This list entails suggestions for some practical tools all men can apply in their day-to-day lives to foster equality in their relationships with women, and to contribute to a culture where women feel less burdened, unsafe, and disrespected.
Part of living in a patriarchal society is that men are not socialized to think about how their habits and attitudes are harmful to women. This list is meant to push men to think more consciously and personally about the direct and indirect effects they have on women, and to think more about how they can contribute to feminism through their lived, everyday practices.
Cockney: One of the most celebrated English dialects, a variety spoken by working class east Londoners – famous for its playful vocabulary as much as for the way it sounds – is likely to disappear within a generation, according to one sociolinguist. His studies suggest it is being replaced byMulticultural London English. In an age where travel and migration are much easier, we need to be understood by a broader range of people, and tend to temper the most distinctive features of our accents.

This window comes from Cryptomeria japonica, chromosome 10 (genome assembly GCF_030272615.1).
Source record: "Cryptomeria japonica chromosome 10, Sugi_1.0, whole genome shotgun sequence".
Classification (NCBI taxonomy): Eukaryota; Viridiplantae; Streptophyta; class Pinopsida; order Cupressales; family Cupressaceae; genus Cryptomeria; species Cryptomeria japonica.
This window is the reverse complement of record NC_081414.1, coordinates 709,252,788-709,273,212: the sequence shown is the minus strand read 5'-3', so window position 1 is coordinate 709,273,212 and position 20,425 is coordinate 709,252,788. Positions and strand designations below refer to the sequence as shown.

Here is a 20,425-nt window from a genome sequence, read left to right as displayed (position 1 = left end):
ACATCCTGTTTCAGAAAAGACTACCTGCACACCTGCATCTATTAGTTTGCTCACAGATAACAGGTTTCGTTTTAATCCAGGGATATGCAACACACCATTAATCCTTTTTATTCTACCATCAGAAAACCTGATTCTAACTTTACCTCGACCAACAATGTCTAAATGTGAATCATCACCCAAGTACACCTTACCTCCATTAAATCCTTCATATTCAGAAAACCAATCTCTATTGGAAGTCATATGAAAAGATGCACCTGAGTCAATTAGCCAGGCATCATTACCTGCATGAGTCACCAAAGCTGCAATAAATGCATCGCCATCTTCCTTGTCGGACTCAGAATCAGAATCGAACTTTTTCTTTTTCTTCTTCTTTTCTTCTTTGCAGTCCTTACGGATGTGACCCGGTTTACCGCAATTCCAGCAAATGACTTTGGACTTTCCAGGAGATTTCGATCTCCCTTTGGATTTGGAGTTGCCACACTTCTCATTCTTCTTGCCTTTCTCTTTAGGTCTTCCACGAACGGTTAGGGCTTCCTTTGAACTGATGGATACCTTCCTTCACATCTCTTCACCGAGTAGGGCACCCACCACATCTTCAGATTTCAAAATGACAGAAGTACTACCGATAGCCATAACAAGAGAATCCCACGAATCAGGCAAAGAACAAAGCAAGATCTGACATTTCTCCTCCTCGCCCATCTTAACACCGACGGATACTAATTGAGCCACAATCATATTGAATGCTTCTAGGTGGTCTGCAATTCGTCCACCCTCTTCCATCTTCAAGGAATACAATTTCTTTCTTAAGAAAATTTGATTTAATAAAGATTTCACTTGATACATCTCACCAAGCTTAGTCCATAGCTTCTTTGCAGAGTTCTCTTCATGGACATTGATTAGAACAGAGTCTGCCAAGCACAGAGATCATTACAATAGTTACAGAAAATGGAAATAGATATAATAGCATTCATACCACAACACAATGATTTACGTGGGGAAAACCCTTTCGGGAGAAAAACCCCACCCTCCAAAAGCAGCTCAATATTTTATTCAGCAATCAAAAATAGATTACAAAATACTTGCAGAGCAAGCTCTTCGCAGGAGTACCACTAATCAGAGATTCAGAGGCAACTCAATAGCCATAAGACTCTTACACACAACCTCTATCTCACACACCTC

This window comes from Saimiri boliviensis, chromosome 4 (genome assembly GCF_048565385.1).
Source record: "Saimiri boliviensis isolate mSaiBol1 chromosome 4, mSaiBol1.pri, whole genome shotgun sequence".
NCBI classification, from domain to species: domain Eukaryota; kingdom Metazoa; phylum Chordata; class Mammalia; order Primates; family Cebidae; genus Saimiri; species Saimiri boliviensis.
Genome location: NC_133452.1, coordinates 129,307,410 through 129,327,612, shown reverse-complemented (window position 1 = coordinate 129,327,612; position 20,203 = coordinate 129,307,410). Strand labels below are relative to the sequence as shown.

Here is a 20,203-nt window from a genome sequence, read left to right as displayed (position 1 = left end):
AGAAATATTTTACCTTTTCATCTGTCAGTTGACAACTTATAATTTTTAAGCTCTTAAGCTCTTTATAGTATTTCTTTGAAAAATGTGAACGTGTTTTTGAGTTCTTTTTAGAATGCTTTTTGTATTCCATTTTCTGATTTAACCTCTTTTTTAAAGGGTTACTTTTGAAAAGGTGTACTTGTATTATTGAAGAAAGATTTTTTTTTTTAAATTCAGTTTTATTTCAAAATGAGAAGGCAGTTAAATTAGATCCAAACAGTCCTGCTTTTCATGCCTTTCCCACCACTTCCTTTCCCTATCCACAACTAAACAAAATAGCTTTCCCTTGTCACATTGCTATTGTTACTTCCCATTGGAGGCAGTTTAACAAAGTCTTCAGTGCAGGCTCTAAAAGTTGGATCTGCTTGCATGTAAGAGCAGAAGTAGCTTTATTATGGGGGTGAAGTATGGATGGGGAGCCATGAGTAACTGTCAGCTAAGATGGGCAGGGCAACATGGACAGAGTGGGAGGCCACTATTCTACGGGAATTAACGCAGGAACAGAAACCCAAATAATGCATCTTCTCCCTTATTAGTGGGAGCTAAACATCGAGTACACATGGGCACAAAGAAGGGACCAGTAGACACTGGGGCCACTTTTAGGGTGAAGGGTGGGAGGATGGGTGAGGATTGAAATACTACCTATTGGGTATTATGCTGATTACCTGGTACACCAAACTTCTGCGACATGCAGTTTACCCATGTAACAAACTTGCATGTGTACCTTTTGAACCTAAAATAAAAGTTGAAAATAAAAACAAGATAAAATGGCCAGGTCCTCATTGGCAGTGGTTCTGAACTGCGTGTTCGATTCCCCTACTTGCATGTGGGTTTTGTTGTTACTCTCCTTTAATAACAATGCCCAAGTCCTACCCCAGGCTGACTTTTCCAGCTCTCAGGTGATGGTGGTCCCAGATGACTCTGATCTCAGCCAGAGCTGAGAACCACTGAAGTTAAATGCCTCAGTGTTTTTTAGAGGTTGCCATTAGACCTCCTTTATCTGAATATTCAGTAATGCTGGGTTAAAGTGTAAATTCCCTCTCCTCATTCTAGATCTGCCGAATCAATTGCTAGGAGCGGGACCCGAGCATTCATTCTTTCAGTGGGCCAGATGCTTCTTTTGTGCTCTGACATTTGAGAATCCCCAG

I’m not a “true Cockney” (I wasn’t born within the sound of the Bow Bells) but I’m from an area where it’s spoken, and my dad still uses the rhyming slang. I’d be quite sad to see the dialect die out, but the comment about needing to be understood makes sense - it can be impossible to follow if you’re not familiar with it. I had to temper my accent when I moved to Northern England, and then once again when I moved to Ireland. Which is why, apparently, I sound like an Australian.
“‘Why do men feel threatened by women?’ I asked a male friend of mine. So this male friend of mine, who does by the way exist, conveniently entered into the following dialogue. ‘I mean,’ I said, ‘men are bigger, most of the time, they can run faster, strangle better, and they have on the average a lot more money and power.’ ‘They’re afraid women will laugh at them,’ he said. ‘Undercut their world view.’ Then I asked some women students in a quickie poetry seminar I was giving, ‘Why do women feel threatened by men?’ ‘They’re afraid of being killed,’ they said.”—Margaret Atwood, Writing the Male Character, via The Belle Jar: Elliot Rodger And Men Who Hate Women